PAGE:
Bentley Motors Ltd
The birthplace of the Bentley car
48 Chagford Street, London NW1 6EB (until 1929, known as New Street Mews).
1912 – 1920
The premises in New Street Mews were first used by the Bentley brothers (WO and HM) in 1912, as a workshop for their DFP dealership, based in nearby Mayfair.
Although Walter Bentley (or WO, as he was known) had considerable success in modifying and racing the French DFP, the declaration of war in Europe in 1914 meant that sales and servicing of the cars virtually ceased. An important factor in WO’s success in motor sport had been his decision to install aluminium pistons into his DFP race cars - a move that considerably improved their performance. Shortly after the declaration of war, Walter Bentley approached the War Office to offer his expertise to help develop engines for the new Royal Naval Air Service, using similar technology, and the work in which he was subsequently engaged produced one of the most successful British aircraft engines of the War.
Although he had been working for almost four years on the development of the rotary aircraft engine, it appears that what Walter Bentley really wanted to do was to produce his own car, and of a design that would allow fast, reliable cross country travel, and on roads that were not always of the smoothest surface.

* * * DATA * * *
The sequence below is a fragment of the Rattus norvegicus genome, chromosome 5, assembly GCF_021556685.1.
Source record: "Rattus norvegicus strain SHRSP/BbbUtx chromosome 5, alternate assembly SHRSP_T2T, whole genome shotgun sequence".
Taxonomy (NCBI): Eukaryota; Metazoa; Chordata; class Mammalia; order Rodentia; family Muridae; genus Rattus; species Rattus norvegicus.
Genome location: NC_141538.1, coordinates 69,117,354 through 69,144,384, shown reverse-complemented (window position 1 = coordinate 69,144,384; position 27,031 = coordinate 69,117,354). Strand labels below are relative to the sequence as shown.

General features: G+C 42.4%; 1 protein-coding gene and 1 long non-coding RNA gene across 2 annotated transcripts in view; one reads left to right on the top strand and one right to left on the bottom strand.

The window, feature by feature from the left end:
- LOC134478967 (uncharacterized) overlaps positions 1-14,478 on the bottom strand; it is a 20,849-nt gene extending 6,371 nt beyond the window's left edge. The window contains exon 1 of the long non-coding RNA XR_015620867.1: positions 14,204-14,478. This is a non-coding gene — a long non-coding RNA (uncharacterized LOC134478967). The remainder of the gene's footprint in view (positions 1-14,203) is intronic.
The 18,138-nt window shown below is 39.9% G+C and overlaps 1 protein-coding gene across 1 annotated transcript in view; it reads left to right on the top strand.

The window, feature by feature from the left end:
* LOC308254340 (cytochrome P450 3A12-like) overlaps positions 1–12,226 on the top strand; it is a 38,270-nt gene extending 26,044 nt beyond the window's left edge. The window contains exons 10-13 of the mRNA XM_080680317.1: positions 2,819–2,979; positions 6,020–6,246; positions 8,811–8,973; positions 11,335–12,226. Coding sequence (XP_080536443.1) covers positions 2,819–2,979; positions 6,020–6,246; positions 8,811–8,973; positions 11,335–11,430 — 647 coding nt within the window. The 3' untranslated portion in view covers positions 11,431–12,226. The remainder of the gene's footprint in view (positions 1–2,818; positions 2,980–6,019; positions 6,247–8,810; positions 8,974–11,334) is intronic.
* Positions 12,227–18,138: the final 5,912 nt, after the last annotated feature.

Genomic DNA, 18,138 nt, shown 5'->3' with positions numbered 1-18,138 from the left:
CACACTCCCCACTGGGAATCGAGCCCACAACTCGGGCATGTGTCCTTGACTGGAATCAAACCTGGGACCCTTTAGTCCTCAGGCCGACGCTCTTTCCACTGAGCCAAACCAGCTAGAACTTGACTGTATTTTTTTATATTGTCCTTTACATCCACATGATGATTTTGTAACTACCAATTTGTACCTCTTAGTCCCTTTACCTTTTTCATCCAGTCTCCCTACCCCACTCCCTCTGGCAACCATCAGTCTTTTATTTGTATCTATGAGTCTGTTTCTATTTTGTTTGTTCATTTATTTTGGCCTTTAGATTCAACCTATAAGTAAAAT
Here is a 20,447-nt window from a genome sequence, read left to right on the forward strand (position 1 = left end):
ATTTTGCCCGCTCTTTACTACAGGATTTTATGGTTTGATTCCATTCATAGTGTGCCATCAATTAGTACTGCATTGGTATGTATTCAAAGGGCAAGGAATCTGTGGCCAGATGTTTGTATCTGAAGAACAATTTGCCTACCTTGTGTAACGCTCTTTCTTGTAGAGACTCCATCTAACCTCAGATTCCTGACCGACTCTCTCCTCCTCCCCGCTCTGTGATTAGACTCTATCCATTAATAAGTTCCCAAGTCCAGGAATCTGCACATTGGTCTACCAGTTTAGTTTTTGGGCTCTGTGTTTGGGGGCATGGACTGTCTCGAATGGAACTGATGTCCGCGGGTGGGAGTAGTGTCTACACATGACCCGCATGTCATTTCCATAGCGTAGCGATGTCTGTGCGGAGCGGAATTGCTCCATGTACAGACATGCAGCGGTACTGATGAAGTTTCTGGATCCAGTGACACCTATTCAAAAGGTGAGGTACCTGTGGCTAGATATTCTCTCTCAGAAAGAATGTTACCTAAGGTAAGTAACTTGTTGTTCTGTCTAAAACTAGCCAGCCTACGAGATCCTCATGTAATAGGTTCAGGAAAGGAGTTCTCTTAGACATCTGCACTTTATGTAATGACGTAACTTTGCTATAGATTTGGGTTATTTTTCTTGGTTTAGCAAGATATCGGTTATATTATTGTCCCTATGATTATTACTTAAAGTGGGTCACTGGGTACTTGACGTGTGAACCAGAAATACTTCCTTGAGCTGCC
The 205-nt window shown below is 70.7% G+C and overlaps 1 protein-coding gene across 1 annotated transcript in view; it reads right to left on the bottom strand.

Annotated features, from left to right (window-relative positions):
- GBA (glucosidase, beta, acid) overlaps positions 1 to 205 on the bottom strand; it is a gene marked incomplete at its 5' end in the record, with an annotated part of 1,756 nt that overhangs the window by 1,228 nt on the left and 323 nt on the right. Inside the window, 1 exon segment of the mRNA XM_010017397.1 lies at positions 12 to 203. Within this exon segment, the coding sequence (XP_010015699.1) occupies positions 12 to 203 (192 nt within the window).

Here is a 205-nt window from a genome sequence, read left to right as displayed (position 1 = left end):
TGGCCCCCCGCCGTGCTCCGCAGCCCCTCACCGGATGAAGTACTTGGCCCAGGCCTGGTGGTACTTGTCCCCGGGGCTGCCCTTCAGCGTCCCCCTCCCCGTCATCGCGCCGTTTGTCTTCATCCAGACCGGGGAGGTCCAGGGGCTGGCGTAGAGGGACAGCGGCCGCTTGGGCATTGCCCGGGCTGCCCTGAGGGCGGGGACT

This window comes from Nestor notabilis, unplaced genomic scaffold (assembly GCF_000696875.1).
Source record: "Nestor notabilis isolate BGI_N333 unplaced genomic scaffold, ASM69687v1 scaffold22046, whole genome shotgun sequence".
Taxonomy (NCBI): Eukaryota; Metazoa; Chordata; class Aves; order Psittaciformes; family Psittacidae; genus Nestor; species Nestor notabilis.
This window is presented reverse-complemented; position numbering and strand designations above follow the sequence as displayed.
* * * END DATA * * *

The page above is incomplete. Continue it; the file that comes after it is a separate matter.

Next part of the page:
For the first nine months of 1919, WO worked with his two colleagues, largely at New Street Mews, on the design and construction of a new car. By November they were ready to show a model of sorts; not entirely finished, but sufficiently attractive to draw a large number of interested enquiries. For the remainder of the year they developed the design, trying, in particular, to reduce the overall noise levels. Three hundred and sixty seven days after the initial design meeting, the Autocar magazine published their first Bentley road test praising, in particular, the performance, handling and comfort of the car.With just one car produced, WO and HM’s next task was to instigate some form of production; but this was easier said than done. It was clear was that the premises at New Street Mews were not suitable for this, and there was also the question of funding; something that was to bedevil the company for many years. However, a move was inevitable; WO insisted that the company’s headquarters should remain in London. Eventually, they opted to buy a plot of land in Oxgate Lane, Cricklewood.
A blue plaque commemorates the production of the first Bentley car in New Street Mews, now known as 48 Chagford Street.
• My Life and My Cars, W. O Bentley, Hutchinson, 2008
• The Bentley Drivers Club: www.bdcl.org/about/bentley-history